PeaceHealth to cut 500 jobs in Washington, Alaska and Oregon


PeaceHealth will cut 500 jobs to help close a $130 million gap in its budget systemwide, employees were told Tuesday, Aug. 27.

That will translate into 10 to 20 positions in Whatcom County, with seven of them already eliminated through attrition, restructuring and cross-training, said Nancy Steiger, CEO for PeaceHealth's Northwest Network.

"The rest we are still working on," she said.

The Northwest Network covers PeaceHealth hospitals and medical practices in Whatcom County, on San Juan Island and in Ketchikan, Alaska.

The network's share of the deficit is $10.2 million, of which about $5.5 million remains to be cut, according to Steiger's memo to employees on Tuesday.

She told them the network's "budget gap is not nearly as large as in other PeaceHealth networks." That's due, in part, to changes made in programs and services over the years, as well as being strict about what positions to add, she explained.

As for the 500 positions to be eliminated, about 340 are coming from the Columbia Network in Oregon, Alan Yordy, president for the entire PeaceHealth system, said in a Tuesday memo to employees.

The Columbia Network is where Kaiser Permanente Northwest is switching its referrals from the PeaceHealth Southwest Medical Center in Vancouver and instead sending its 100,000 members in Clark County to Legacy Salmon Creek Medical Center, beginning in October.

To cut its budget, PeaceHealth also is reducing costs related to equipment, supplies, travel, food, education and services. It also is working to increase revenue.

PeaceHealth also will leave vacant positions unfilled, Yordy said, a move that will account for one-third of the total number of job cuts needed.

He said layoffs were a last resort, adding that the goal was to focus on support and management positions "in order to keep critical staff at the bedside and in PHMG (PeaceHealth Medical Group) and ambulatory clinics."

Steiger echoed that statement.

"Our goal is to preserve the resources closest to the patients," she said. "That's our highest focus, to make sure that patient care is not interrupted in any way."

Exactly how many employees could be laid off wasn't known Tuesday because, PeaceHealth officials said, some of the positions were vacant and some were held by more than one employee because they're part-time.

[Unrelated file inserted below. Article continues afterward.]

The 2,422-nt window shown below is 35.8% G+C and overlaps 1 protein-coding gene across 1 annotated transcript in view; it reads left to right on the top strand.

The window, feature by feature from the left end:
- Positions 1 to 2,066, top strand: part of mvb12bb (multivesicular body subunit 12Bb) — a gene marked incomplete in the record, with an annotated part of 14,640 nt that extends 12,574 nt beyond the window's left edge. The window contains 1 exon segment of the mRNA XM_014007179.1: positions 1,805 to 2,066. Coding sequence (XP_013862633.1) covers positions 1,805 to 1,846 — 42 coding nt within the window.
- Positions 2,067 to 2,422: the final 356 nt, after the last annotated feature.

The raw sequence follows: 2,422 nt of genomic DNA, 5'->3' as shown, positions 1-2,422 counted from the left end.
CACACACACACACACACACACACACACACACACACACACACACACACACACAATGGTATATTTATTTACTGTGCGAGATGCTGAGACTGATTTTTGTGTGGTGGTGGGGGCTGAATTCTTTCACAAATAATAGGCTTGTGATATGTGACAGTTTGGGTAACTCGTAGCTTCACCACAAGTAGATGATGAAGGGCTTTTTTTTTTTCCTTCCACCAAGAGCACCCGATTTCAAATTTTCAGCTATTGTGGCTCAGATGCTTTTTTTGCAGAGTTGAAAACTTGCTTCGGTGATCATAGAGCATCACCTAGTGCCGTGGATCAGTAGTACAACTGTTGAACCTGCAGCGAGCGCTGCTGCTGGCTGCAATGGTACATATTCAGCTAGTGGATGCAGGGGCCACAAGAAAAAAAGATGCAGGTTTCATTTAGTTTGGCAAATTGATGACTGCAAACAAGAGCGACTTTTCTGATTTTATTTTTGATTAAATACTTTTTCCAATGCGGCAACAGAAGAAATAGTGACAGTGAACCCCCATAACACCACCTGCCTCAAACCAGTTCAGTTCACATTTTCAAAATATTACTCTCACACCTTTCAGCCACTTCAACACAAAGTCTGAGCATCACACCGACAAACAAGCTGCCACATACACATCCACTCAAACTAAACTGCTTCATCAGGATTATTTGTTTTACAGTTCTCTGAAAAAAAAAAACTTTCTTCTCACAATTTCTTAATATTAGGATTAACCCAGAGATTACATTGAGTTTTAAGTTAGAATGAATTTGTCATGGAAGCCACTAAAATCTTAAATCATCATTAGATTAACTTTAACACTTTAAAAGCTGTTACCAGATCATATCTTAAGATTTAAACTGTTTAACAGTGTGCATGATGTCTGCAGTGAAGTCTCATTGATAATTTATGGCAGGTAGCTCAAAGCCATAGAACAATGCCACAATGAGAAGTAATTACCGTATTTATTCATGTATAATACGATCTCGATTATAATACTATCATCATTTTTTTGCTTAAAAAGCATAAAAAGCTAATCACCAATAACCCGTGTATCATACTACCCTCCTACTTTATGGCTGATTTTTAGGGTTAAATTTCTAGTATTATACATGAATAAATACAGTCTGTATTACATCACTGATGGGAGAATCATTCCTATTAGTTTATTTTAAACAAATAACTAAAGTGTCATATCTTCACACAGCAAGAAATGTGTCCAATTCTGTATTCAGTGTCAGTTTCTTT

"I am deeply saddened," Yordy stated in his memo. "I recognize that this will be very painful and difficult for all of us, especially those dedicated caregivers and their families whose positions will be eliminated."

PeaceHealth executives announced the $130 million deficit in July, with Yordy calling it "an unprecedented budget challenge."

The amount is about 5.5 percent of the nonprofit health care system's projected operating revenue of $2.4 billion in the fiscal year that began July 1. It has hospitals and medical facilities in Washington state, Alaska and Oregon.

Executives said PeaceHealth remained strong financially but faced the same challenges as other health care providers across the country. Those challenges include fewer patients, rising expenses, lower reimbursement rates, and mandated investments in electronic health record systems as part of federal health care reform. The electronic health record is expected to cost PeaceHealth $350 million in the next few years.

PeaceHealth provides most of the health care in Whatcom County and operates the only hospital here. It's also the largest employer in the county.

PeaceHealth has about 2,767 employees in the region that includes Whatcom County, the Peace Island Medical Center on San Juan Island and a specialty clinic in Sedro-Woolley.

Yordy stated in July that $100 million in savings had been identified, while the other $30 million must be found in the next two months.

Reach Kie Relyea at 360-715-2234 or

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